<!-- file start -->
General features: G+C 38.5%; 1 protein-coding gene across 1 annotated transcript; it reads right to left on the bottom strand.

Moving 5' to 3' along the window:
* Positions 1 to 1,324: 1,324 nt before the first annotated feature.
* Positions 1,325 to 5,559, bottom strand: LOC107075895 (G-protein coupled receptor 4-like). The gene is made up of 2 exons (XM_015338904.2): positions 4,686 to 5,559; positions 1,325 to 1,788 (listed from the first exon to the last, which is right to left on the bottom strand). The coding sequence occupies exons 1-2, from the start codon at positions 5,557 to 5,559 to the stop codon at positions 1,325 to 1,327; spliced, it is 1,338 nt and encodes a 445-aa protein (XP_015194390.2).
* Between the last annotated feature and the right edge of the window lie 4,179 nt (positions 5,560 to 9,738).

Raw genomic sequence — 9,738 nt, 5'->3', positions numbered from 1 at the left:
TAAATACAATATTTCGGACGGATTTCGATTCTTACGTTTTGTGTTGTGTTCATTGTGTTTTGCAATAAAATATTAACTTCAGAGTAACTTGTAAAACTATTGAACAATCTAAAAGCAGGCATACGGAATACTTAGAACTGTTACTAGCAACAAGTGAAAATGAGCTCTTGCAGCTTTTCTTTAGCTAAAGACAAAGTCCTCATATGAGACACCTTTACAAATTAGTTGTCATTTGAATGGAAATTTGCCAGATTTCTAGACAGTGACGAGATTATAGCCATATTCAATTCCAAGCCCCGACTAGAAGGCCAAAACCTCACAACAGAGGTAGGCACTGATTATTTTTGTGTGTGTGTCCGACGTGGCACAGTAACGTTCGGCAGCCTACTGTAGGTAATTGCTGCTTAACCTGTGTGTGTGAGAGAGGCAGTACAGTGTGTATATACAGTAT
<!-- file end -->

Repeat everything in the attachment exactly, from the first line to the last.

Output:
General features: G+C 38.5%; 1 protein-coding gene across 1 annotated transcript; it reads right to left on the bottom strand.

Moving 5' to 3' along the window:
* Positions 1 to 1,324: 1,324 nt before the first annotated feature.
* Positions 1,325 to 5,559, bottom strand: LOC107075895 (G-protein coupled receptor 4-like). The gene is made up of 2 exons (XM_015338904.2): positions 4,686 to 5,559; positions 1,325 to 1,788 (listed from the first exon to the last, which is right to left on the bottom strand). The coding sequence occupies exons 1-2, from the start codon at positions 5,557 to 5,559 to the stop codon at positions 1,325 to 1,327; spliced, it is 1,338 nt and encodes a 445-aa protein (XP_015194390.2).
* Between the last annotated feature and the right edge of the window lie 4,179 nt (positions 5,560 to 9,738).

Raw genomic sequence — 9,738 nt, 5'->3', positions numbered from 1 at the left:
TAAATACAATATTTCGGACGGATTTCGATTCTTACGTTTTGTGTTGTGTTCATTGTGTTTTGCAATAAAATATTAACTTCAGAGTAACTTGTAAAACTATTGAACAATCTAAAAGCAGGCATACGGAATACTTAGAACTGTTACTAGCAACAAGTGAAAATGAGCTCTTGCAGCTTTTCTTTAGCTAAAGACAAAGTCCTCATATGAGACACCTTTACAAATTAGTTGTCATTTGAATGGAAATTTGCCAGATTTCTAGACAGTGACGAGATTATAGCCATATTCAATTCCAAGCCCCGACTAGAAGGCCAAAACCTCACAACAGAGGTAGGCACTGATTATTTTTGTGTGTGTGTCCGACGTGGCACAGTAACGTTCGGCAGCCTACTGTAGGTAATTGCTGCTTAACCTGTGTGTGTGAGAGAGGCAGTACAGTGTGTATATACAGTAT